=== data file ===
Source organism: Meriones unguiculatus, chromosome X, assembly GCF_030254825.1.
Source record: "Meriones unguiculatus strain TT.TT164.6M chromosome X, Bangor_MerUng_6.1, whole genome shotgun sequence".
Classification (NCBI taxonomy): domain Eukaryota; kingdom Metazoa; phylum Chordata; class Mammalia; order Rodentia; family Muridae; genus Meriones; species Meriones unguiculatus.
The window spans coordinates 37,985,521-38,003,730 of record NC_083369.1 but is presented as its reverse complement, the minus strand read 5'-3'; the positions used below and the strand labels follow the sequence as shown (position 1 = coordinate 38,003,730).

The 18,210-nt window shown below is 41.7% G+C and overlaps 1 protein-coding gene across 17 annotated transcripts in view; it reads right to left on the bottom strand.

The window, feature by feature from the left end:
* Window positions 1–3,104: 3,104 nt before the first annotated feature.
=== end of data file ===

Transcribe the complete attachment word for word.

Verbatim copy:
Source organism: Meriones unguiculatus, chromosome X, assembly GCF_030254825.1.
Source record: "Meriones unguiculatus strain TT.TT164.6M chromosome X, Bangor_MerUng_6.1, whole genome shotgun sequence".
Classification (NCBI taxonomy): domain Eukaryota; kingdom Metazoa; phylum Chordata; class Mammalia; order Rodentia; family Muridae; genus Meriones; species Meriones unguiculatus.
The window spans coordinates 37,985,521-38,003,730 of record NC_083369.1 but is presented as its reverse complement, the minus strand read 5'-3'; the positions used below and the strand labels follow the sequence as shown (position 1 = coordinate 38,003,730).

The 18,210-nt window shown below is 41.7% G+C and overlaps 1 protein-coding gene across 17 annotated transcripts in view; it reads right to left on the bottom strand.

The window, feature by feature from the left end:
* Window positions 1–3,104: 3,104 nt before the first annotated feature.